Thailand’s earthquake rules offer leeway

Construction News

Retrofitted buildings more competitive

New building control regulations covering retrofits to enhance earthquake preparedness will help to boost confidence among users and tenants and make the structures more competitive.

Buildings erected before 2007 will be allowed to meet only those earthquake resistance standards in force at the time of construction and will not have to comply with new requirements.

Suphin Mechuchep, managing director of the property agency Jones Lang LaSalle (Thailand), called the new regulation a welcome initiative and said it would help to save lives in case of natural disaster.

However, modifying older structures to make them more resistant to seismic activity may still entail a considerable financial investment.

“Therefore, two key issues will be how much building owners are prepared to spend and what incentives the government will offer owners to retrofit their buildings,” said Mrs Suphin.

In developed countries such as the US, retrofitting is common, not due to legal requirements, but rather to lower insurance premiums for such structures.

Mrs Suphin said there was also the implementation aspect _ issuing a new regulation is one thing, while enforcing it is another.

The Building Control Act of 2007 stipulates that buildings 23 metres or higher or covering more than 10,000 square metres must be designed and constructed to resist an earthquake of at least magnitude 5 on the Richter scale.

The Public Works and Town & Country Planning Department said a draft of a new building control regulation allows owners of buildings constructed before 2007 who want to make them more earthquake-resistant to comply only with the latest code at the time the construction permit was issued.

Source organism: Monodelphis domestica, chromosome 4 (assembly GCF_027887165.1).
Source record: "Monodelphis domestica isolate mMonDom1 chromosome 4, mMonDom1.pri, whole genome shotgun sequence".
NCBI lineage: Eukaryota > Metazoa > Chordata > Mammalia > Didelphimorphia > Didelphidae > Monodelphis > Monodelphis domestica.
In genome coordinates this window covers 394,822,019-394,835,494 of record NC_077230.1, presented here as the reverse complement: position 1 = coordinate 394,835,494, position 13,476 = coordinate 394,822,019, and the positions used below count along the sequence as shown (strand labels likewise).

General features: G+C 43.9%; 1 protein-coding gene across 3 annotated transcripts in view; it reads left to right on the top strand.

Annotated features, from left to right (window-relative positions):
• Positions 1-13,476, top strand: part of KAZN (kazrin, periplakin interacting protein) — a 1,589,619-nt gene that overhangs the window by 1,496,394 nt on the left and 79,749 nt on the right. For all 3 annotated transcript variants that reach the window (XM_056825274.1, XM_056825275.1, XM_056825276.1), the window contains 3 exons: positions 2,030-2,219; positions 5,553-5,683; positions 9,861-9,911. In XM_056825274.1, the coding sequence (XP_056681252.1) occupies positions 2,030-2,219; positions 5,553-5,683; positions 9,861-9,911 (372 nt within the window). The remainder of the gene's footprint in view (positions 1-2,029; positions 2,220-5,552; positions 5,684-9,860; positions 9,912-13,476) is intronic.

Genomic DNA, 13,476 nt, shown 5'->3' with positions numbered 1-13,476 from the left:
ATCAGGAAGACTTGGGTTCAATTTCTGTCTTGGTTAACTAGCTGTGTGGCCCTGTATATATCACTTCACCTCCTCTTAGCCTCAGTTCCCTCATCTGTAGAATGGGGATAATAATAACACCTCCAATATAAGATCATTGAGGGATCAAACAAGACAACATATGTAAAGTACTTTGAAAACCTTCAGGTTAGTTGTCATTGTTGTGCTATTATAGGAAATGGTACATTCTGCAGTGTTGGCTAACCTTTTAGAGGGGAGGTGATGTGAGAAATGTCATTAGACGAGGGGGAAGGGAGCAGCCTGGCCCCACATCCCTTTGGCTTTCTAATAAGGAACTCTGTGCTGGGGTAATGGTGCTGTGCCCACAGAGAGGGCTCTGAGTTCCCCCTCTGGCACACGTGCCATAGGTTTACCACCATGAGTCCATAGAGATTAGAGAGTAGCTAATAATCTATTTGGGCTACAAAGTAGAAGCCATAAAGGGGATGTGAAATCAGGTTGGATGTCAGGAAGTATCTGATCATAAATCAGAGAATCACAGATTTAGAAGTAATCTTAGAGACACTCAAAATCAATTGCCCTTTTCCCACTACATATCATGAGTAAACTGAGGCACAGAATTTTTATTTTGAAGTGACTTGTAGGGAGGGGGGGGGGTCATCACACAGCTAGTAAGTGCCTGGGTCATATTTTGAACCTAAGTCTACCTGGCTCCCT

Buildings that are retrofitted will be more competitive, as tenants and residents will feel more confident and safer inside them, said Mrs Suphin.

This will translate into higher rental revenue and capital value for the property.

Most modern high-rises in Thailand including those built before this year are believed to have been designed to withstand a magnitude-5 or even stronger earthquake.

Mrs Suphin said if magnitude 5 is the minimum requirement, these buildings will not be affected. It would be just a simple matter of safety certification.

“But for buildings that do need an expensive layout to meet a particular safety standard, financial support and incentives from the government and a return on investment for the owners could be expected,” she said.

Retrofitting techniques include ad-hoc additional support of structural elements, base isolators, infilling of sheer trusses, active control systems and exterior bracing. Owners should seek expert advice on the best one for their property.

For major work, tenants or residents may have to be relocated, so good forward planning and tenant-relation skills are a must, said Mrs Suphin.

Aliwassa Pathnadabutr, managing director of the property consultant CB Richard Ellis Thailand, said Bangkok buildings both old and new have withstood earthquakes in the past.

“It’s up to the owners to decide whether to upgrade their buildings. Judging from previous earthquakes and the effects from aftershocks, buildings in Bangkok can withstand the impact,” she said.


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